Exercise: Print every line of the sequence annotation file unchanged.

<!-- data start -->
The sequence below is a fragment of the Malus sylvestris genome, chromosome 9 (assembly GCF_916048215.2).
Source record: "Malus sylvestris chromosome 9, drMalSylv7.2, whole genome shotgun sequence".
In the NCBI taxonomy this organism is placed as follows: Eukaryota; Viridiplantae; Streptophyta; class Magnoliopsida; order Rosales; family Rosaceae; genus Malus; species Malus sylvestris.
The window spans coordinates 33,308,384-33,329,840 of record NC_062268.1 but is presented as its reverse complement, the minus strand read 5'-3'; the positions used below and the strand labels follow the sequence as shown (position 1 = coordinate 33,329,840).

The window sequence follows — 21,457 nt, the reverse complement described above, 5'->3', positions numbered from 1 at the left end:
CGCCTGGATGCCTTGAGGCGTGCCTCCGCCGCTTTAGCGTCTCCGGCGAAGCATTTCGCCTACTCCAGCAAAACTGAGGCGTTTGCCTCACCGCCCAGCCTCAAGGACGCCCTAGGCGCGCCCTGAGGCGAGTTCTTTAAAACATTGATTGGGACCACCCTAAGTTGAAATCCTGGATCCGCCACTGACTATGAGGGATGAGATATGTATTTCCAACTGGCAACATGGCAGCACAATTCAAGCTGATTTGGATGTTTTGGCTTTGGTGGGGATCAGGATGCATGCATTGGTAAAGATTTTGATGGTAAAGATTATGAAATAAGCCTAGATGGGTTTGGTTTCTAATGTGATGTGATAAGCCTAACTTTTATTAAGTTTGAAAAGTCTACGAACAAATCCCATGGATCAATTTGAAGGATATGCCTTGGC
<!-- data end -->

The sequence below is a fragment of the Malus sylvestris genome, chromosome 9 (assembly GCF_916048215.2).
Source record: "Malus sylvestris chromosome 9, drMalSylv7.2, whole genome shotgun sequence".
In the NCBI taxonomy this organism is placed as follows: Eukaryota; Viridiplantae; Streptophyta; class Magnoliopsida; order Rosales; family Rosaceae; genus Malus; species Malus sylvestris.
The window spans coordinates 33,308,384-33,329,840 of record NC_062268.1 but is presented as its reverse complement, the minus strand read 5'-3'; the positions used below and the strand labels follow the sequence as shown (position 1 = coordinate 33,329,840).

The window sequence follows — 21,457 nt, the reverse complement described above, 5'->3', positions numbered from 1 at the left end:
CGCCTGGATGCCTTGAGGCGTGCCTCCGCCGCTTTAGCGTCTCCGGCGAAGCATTTCGCCTACTCCAGCAAAACTGAGGCGTTTGCCTCACCGCCCAGCCTCAAGGACGCCCTAGGCGCGCCCTGAGGCGAGTTCTTTAAAACATTGATTGGGACCACCCTAAGTTGAAATCCTGGATCCGCCACTGACTATGAGGGATGAGATATGTATTTCCAACTGGCAACATGGCAGCACAATTCAAGCTGATTTGGATGTTTTGGCTTTGGTGGGGATCAGGATGCATGCATTGGTAAAGATTTTGATGGTAAAGATTATGAAATAAGCCTAGATGGGTTTGGTTTCTAATGTGATGTGATAAGCCTAACTTTTATTAAGTTTGAAAAGTCTACGAACAAATCCCATGGATCAATTTGAAGGATATGCCTTGGC